Hurricane Harbor

A writer and a tropical muse. A funky Lubavitcher who enjoys watching the weather, hurricanes, listening to music while enjoying life with a sense of humor and trying to make sense of it all!

Monday, October 29, 2012

Hurricane Sandy's Price Tag May Be the Biggest October Surprise...Will Affect Black Friday

A little discussion here about something that is going to be a victim of Hurricane Sandy that won't show up for a few months.

You can kiss "Black Friday" GOODBYE.

The cost of this storm is going to really be felt in November when we look for Christmas to give the economy a bump. I don't think it's going to happen. Last year people went out and spent money. They are still paying off the bills and the economy did not get that much better.

Most people in the Mid-Atlantic from Maryland to Maine have spent extra money on Hurricane Sandy. That money adds up and most people do not have that much money that it won't affect them later on.

All of the people who went out to buy Hurricane Supplies... used or not.. needed or not ...took that money from somewhere and it will come from the money they do not have after Hurricane Sandy passes and they will most likely have big credit card bills for those extra supplies they bought just in case the worst happened.

Also............many people do NOT have vacation time, sick leave and will not be reimbursed for time lost during Hurricane Sandy. Many people today share jobs and work two part-time jobs, it saves employers from having to give benefits for full time employees.

One Year in Miami the library was closed for 13 days. I didn't get paid for those 13 days. Money was tight and I was raising kids on my own. It was all I could do to pay the utility bills and basics. If that scenario plays out in Newark, New York City, Baltimore, Philadelphia... between loss of income, money put out for the storm that was not expected and repairs that must be made around the house and the yard...   it will be a "Hard Candy Christmas" for people who don't have money left to go out and buy cute toys, gadgets and a new winter coat. Actually, since they barely wore last year's winter coat and boots... they most likely will NOT go shopping.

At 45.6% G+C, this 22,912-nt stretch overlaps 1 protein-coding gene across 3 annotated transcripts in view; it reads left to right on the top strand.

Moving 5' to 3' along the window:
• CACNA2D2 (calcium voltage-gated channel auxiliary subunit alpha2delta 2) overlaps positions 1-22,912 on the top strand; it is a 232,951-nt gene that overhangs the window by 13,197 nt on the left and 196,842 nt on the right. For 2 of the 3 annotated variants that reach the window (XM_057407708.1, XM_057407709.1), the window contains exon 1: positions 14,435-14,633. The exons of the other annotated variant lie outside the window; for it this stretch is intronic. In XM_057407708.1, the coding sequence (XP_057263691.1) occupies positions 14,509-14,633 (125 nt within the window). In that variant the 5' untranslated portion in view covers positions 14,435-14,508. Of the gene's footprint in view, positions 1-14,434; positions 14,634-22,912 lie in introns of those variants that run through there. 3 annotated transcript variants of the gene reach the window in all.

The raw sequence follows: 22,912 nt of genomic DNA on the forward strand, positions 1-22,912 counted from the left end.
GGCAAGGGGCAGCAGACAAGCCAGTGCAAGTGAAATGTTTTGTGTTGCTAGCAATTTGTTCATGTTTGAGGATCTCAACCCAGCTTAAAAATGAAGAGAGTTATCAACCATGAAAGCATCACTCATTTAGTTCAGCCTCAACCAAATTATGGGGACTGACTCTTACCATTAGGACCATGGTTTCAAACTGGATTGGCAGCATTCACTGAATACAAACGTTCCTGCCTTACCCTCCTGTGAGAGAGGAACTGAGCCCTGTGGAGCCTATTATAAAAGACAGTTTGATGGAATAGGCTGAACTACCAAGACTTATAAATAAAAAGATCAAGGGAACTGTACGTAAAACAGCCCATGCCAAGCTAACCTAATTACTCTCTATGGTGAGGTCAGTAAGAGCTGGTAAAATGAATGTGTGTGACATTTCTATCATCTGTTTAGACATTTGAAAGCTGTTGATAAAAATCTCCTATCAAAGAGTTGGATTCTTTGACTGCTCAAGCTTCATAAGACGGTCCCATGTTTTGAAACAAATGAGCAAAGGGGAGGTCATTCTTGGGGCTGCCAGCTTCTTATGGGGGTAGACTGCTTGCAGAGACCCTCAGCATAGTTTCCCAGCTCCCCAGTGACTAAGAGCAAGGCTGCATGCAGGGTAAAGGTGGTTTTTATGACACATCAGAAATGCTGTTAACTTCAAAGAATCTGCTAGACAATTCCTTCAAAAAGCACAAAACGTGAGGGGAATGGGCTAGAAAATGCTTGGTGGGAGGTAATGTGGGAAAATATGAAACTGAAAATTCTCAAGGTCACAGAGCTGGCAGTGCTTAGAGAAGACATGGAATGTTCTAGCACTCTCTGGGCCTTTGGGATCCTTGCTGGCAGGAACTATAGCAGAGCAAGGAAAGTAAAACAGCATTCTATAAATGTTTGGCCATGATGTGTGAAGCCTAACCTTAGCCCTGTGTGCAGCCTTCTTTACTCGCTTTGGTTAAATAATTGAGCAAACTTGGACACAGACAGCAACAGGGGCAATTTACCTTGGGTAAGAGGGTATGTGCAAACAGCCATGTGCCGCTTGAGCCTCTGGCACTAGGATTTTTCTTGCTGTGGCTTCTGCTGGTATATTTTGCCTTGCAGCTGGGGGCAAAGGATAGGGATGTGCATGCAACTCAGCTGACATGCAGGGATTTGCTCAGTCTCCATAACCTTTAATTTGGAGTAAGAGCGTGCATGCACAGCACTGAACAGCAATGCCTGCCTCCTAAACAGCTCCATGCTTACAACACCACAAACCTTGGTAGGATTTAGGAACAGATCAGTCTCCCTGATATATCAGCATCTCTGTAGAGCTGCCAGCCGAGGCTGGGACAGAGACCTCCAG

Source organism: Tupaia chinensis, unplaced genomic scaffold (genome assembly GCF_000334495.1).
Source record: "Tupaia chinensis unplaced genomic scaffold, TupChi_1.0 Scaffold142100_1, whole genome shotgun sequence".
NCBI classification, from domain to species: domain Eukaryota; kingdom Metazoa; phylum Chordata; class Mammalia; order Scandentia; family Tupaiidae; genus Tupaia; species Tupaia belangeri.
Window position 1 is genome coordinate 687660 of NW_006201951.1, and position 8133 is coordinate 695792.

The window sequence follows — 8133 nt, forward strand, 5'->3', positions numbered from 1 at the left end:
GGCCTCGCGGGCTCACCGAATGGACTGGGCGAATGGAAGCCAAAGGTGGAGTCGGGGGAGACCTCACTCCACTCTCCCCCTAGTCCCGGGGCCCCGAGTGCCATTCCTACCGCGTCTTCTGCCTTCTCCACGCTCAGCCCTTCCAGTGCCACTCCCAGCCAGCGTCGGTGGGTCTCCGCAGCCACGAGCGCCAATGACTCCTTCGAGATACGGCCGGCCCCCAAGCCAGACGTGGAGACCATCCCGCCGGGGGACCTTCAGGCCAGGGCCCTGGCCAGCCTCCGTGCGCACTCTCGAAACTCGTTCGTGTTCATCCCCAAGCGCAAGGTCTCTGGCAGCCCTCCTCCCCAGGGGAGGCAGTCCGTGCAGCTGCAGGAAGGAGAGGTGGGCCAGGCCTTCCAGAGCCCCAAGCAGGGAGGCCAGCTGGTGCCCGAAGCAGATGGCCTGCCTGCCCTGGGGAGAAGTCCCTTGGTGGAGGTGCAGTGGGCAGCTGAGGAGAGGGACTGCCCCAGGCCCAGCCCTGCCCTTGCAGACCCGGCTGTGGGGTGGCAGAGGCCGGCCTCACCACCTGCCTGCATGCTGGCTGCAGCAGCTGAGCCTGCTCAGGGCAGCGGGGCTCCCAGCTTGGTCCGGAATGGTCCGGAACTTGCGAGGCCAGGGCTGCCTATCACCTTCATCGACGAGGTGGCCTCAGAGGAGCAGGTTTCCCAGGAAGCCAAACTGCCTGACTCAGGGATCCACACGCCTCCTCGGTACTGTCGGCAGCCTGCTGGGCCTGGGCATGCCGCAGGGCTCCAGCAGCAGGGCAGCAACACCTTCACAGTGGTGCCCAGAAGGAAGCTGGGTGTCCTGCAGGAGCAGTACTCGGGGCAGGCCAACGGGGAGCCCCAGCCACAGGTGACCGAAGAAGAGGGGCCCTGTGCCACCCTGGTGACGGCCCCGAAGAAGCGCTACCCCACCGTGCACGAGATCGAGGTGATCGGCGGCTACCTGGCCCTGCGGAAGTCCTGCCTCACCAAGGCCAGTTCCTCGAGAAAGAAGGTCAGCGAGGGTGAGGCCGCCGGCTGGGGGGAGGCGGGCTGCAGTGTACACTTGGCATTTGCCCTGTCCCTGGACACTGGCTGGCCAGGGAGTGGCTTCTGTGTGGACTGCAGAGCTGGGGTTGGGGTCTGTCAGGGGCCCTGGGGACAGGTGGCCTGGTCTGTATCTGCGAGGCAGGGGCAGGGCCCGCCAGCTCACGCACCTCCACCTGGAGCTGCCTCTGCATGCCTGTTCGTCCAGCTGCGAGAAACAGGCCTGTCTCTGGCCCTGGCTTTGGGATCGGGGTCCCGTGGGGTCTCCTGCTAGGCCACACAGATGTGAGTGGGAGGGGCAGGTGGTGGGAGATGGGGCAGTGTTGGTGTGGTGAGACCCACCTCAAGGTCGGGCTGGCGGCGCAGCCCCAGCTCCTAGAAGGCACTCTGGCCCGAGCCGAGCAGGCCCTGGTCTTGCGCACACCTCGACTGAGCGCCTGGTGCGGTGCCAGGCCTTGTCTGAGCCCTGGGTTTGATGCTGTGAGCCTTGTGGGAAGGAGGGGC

Long term hurricanes boost the construction business.

Short term they help the economy, because people go shopping like there is no tomorrow.

Mid term... they are not going to go out in November and buy lots of things for Christmas. The will make do, buy less, celebrate in other ways.

Add onto that a severe winter that could start early, as early as the day after Sandy... money will be needed to heating fuels and bills and...

Bottom Line:

Hurricane Sandy may have destroyed piers, sunk tall ships and left a horrible death toll, but it's biggest punch in the gut may be in late November and early December when people decide not to spend money while they are paying off bills that Hurricane Sandy racked up in October.

And, THAT may in fact be the biggest October Surprise that Hurricane Sandy has dealt us, but it won't be felt until Black Friday sales are down and don't get better as we move closer into December.

Everything has a price tag in life.

Sandy has a costly price tag and it will leave people without the money they had hoped they would have go to out and buy toys and presents for Christmas.

Hurricanes have a wide spread impact on the economy... this one will such a high price tag and the bills will be due just in November.

And, remember every day...and every week that it takes to restore power means every day that people will not be going to work as their stores will be closed and they will have to wait longer than expected. This includes jobs that have income generated by "tips" such as waitresses and waiters, taxi cab drivers, etc... people who rely on a daily flow of money that will suddenly come to a grinding halt due to Hurricane Sandy.

Just something to think on...

Besos BobbiStorm


At 2:29 PM, Anonymous Audrey Wagner said...

Bobbi, I just found your blog and have been loving it. I teach Meteorology and an intro class called Weather Climate and Society. You do a great job pulling together lots of graphics, but I really appreciate the "real life" commentary -- the things people don't think about, especially when they are far away in Illinois. I will be having my WCS students read this post.


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